April 23, 2018 13:32
North Korea on Friday announced a plan to close down its nuclear test site ahead of summits with South Korea and the U.S., but the site is in fact already unusable.
As a result of the six nuclear tests from 2006 until last September, experts believe the Punggye-ri test site is now so unsafe and the ground so unstable that no further tests can be conducted there.
Although the granite of Mt. Mantap, where the tunnels were dug for nuclear tests, is still stable, many tunnels caved in and there have been several alarming aftershocks.
Some 200 people died when a tunnel collapsed during construction after the sixth nuclear test, Asahi TV reported last November.
Prof. Hong Tae-kyung of Yonsei University said, "A total of 10 earthquakes over magnitude 2.5, which were believed to have resulted from the collapse of tunnels, were detected near the test site until February this year."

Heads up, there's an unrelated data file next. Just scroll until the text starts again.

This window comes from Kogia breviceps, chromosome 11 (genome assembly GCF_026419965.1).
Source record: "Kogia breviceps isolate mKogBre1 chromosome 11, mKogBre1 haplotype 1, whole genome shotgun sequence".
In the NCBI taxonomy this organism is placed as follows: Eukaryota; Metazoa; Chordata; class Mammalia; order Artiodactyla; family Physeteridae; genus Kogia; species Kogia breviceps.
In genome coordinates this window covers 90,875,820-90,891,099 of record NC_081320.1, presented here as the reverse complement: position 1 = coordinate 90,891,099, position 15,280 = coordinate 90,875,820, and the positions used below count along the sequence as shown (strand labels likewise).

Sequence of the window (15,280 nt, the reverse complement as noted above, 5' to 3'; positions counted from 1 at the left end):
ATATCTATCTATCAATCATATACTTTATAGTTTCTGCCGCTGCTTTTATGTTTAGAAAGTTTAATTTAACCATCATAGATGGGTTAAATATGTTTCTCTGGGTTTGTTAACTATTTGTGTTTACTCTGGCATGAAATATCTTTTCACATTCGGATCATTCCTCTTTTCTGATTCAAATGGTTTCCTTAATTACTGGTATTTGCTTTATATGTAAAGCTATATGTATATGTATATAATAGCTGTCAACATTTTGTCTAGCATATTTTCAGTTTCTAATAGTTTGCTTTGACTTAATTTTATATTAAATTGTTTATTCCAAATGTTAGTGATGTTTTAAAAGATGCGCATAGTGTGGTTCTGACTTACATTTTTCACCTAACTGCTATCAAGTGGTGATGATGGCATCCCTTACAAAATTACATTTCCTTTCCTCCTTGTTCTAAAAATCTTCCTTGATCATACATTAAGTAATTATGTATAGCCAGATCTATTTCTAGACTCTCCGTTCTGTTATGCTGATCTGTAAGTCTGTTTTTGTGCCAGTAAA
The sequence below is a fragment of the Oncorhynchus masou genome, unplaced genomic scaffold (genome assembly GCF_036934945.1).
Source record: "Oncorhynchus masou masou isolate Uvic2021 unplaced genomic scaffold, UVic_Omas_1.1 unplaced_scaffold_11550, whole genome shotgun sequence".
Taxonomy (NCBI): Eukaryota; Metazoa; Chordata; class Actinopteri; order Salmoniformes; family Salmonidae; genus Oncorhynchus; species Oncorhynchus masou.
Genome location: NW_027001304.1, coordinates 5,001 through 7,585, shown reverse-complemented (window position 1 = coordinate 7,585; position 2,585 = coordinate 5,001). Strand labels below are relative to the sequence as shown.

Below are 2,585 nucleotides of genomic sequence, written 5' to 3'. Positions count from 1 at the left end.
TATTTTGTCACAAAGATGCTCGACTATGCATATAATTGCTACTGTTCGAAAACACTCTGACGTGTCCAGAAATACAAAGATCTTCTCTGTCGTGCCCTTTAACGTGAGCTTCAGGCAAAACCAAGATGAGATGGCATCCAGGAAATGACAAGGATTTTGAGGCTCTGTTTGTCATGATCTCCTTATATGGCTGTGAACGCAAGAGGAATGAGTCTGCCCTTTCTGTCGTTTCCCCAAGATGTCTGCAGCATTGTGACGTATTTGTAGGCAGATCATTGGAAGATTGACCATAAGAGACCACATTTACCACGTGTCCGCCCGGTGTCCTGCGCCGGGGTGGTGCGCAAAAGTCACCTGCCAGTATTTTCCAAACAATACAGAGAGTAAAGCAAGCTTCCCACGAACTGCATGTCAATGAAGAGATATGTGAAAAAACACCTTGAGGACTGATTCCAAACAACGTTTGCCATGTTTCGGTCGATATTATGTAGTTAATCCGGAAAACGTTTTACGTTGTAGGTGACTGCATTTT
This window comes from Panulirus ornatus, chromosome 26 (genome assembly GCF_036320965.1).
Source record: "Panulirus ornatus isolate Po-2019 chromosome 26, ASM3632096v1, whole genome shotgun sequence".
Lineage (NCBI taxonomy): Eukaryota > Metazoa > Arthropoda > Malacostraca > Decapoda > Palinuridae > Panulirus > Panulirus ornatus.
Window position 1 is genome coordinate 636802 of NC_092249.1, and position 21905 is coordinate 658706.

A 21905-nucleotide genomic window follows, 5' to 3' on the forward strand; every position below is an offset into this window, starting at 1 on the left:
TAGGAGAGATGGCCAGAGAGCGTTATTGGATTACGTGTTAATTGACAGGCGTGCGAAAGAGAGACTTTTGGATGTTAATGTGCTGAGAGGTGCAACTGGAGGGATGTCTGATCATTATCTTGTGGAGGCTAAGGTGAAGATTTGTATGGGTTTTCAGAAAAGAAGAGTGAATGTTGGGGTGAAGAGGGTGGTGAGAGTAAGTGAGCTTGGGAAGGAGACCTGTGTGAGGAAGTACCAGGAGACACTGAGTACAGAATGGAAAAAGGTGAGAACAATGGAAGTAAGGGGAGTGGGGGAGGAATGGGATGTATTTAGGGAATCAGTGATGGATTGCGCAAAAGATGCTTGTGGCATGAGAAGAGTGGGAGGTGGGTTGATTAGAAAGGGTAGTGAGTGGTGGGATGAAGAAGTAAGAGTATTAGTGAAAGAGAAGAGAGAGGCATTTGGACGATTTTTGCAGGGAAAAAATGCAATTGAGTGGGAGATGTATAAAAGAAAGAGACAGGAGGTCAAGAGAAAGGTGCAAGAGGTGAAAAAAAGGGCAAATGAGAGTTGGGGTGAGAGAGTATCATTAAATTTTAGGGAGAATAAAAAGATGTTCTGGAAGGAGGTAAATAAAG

"We're analyzing an intelligence report that there are also fears about the possible collapse of, or a radiation leak from, tunnels Nos. 3 and 4, in case of another nuclear test," a military source here said.
Prof. Nam Sung-wook of Korea University said, "The Punggye-ri site is like a useless sacrificial stone in a baduk or go game. The North isn't really giving up anything of value."
In a similar gesture, the North in 2007 blew up a cooling tower at the Yongbyon nuclear facility, but it restarted the reactor soon after and kept carrying out nuclear tests.
The offer to suspend its long-range ballistic missile launches is also no great sacrifice since the North's coffers are running dry amid international sanctions. Each launch of an ICBM costs US$20 to 30 million, and the regime may no longer be able to afford that.
Meanwhile, a 2.3-magnitude earthquake occurred in Kilju, North Hamgyong Province early Monday morning, according to the Korea Meteorological Administration here. The epicenter is closed to the Punggye-ri test site.
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